Analytical measurements are an important part of science. There are many instrumental methods that lend themselves to measuring the concentration of a given element or compound. Some methods, such as UV-VIS, IR, NMR, and EPR require a standard of known concentration, or a concentration curve, to measure the concentration of an unknown. In this laboratory exercise, students create a calibration curve and "unknown" samples. The data can be evaluated, and the precision of EPR analysis is compared to other instrumental methods.
There are two basic methods for determining concentrations from EPR data: One is using peak to peak amplitudes, and the other is using double integral values. The microESR processing software will calculate both values (peak to peak amplitudes are easily read). The peak to peak amplitude method is quite straight forward, and the measured amplitude is proportional to the concentration.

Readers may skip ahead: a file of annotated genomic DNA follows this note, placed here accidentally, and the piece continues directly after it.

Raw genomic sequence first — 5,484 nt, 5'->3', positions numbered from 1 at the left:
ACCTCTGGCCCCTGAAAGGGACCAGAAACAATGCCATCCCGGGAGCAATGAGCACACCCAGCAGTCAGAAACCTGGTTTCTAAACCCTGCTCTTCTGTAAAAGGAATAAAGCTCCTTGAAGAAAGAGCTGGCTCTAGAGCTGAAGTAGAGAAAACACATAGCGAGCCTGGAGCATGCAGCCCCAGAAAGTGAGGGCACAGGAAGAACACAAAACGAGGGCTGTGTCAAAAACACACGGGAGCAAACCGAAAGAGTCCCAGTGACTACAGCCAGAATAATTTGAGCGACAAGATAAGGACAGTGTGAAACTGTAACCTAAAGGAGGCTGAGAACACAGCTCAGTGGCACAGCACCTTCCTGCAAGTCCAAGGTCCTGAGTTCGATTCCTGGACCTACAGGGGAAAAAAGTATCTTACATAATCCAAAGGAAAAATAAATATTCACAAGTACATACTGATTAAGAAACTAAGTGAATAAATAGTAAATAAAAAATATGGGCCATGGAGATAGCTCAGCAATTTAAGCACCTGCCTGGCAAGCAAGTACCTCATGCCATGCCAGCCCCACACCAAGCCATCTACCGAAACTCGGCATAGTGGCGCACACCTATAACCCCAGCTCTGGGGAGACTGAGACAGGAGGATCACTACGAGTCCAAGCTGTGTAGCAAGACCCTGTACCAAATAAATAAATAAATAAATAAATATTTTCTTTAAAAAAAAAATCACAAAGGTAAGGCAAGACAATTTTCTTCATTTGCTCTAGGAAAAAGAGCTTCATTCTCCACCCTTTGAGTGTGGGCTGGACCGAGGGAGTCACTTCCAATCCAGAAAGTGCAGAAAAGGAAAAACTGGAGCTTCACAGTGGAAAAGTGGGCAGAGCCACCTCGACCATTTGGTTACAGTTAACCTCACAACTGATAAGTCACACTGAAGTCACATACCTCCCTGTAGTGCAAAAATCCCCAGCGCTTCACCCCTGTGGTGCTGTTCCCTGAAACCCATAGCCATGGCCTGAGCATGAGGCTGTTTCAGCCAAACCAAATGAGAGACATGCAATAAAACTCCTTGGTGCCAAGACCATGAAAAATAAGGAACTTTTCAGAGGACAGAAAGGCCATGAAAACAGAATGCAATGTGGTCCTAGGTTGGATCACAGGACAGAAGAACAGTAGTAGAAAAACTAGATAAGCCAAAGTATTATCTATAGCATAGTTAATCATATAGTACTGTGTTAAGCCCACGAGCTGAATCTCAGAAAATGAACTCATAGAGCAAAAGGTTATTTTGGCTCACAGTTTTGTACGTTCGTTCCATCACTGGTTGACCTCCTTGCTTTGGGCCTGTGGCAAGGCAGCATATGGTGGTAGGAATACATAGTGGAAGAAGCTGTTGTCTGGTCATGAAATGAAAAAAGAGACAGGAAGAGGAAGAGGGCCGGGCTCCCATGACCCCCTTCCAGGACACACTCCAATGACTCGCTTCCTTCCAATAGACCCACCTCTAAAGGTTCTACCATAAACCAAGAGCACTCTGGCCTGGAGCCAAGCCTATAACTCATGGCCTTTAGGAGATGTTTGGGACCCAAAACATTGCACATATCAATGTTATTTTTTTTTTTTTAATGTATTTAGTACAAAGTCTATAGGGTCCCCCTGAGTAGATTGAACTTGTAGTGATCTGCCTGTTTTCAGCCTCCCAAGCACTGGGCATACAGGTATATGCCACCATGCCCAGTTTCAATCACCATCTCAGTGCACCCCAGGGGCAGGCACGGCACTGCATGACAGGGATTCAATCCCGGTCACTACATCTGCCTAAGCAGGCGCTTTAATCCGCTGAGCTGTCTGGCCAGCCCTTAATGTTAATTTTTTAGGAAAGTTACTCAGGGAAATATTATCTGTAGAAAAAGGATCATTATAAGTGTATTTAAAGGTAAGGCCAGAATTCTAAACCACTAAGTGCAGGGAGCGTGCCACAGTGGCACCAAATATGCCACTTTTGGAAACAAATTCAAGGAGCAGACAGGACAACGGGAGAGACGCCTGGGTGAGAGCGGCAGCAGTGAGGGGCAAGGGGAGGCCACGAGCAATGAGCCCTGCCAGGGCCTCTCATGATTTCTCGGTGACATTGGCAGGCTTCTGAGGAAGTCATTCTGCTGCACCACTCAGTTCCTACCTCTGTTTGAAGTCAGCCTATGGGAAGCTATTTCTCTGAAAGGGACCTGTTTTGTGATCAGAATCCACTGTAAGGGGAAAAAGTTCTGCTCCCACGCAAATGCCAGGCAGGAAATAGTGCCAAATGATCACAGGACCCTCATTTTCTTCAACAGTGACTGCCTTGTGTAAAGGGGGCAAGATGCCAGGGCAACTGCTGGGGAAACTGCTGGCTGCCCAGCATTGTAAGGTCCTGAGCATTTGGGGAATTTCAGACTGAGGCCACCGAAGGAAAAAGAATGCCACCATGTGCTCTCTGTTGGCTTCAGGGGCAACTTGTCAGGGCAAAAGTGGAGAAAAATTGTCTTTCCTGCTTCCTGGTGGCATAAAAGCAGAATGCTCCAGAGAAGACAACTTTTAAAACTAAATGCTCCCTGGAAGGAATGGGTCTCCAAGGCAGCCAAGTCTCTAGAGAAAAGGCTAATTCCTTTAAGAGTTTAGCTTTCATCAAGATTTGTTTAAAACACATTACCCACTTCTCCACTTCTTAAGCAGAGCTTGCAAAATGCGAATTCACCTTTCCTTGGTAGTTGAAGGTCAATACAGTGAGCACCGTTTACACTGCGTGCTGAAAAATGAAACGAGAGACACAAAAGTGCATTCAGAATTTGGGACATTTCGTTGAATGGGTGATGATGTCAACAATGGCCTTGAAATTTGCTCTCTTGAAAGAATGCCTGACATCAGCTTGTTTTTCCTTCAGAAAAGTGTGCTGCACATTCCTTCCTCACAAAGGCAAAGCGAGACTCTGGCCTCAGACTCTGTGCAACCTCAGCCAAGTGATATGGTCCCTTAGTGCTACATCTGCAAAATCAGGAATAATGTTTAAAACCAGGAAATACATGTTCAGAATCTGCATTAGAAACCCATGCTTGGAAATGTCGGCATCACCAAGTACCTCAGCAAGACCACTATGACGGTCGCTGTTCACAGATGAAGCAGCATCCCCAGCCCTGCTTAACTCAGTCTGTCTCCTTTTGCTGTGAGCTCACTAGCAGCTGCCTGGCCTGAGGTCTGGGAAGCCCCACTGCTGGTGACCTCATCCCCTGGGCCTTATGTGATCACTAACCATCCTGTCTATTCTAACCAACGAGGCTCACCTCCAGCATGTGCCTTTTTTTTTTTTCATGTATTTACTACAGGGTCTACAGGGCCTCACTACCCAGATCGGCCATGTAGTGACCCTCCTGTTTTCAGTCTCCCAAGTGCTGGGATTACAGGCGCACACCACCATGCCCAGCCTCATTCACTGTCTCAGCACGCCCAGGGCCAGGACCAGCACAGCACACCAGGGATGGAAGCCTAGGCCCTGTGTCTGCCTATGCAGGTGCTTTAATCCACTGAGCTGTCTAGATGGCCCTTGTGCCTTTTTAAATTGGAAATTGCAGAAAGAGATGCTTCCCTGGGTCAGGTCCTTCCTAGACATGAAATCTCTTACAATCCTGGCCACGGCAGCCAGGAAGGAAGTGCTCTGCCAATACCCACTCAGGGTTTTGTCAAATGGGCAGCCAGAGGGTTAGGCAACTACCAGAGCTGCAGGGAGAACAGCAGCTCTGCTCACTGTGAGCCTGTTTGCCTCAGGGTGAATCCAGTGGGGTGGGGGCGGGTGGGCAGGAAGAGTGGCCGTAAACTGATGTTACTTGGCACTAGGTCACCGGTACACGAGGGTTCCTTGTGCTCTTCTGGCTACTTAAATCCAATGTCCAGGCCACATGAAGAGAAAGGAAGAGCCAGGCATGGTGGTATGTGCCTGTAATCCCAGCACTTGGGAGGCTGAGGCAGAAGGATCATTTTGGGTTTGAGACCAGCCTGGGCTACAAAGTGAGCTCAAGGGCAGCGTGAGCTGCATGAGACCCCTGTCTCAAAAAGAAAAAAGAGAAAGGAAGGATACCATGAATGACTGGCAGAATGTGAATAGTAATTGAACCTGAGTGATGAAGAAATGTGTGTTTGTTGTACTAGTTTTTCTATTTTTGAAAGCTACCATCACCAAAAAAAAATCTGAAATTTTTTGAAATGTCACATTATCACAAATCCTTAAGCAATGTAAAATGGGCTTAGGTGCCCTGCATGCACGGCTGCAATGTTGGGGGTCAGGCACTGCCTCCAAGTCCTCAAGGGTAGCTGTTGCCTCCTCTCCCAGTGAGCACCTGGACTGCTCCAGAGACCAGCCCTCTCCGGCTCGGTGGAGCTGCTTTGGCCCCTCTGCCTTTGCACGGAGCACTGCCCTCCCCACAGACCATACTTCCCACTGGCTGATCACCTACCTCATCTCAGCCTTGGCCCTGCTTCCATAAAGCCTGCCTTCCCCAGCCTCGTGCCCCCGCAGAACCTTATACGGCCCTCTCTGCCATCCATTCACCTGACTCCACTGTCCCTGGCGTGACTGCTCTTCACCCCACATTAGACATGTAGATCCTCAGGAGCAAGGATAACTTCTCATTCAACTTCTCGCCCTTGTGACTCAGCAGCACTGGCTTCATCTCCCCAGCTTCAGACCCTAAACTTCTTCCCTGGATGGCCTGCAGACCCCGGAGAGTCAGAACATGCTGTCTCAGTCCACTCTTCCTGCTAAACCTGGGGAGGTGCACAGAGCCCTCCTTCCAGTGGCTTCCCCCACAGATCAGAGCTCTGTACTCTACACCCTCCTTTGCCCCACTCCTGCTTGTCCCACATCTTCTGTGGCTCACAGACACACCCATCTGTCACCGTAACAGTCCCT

The double integral method is more complicated because the baseline is very important when calculating the double integral values (see the microESR Processing and Analysis Software manual). It is also critical where the points to cut the integral are picked as any baseline without signal will add noise, but the double integral value should also be proportional to the concentration.
It is very important when making the standard solutions that you record the exact mass of solid. This experiment uses volumetric pipettes to "measure" the water to make the solutions. What would be a better way to "measure" the water? When using a volumetric pipette, the pipette should be calibrated. How would you calibrate the pipette?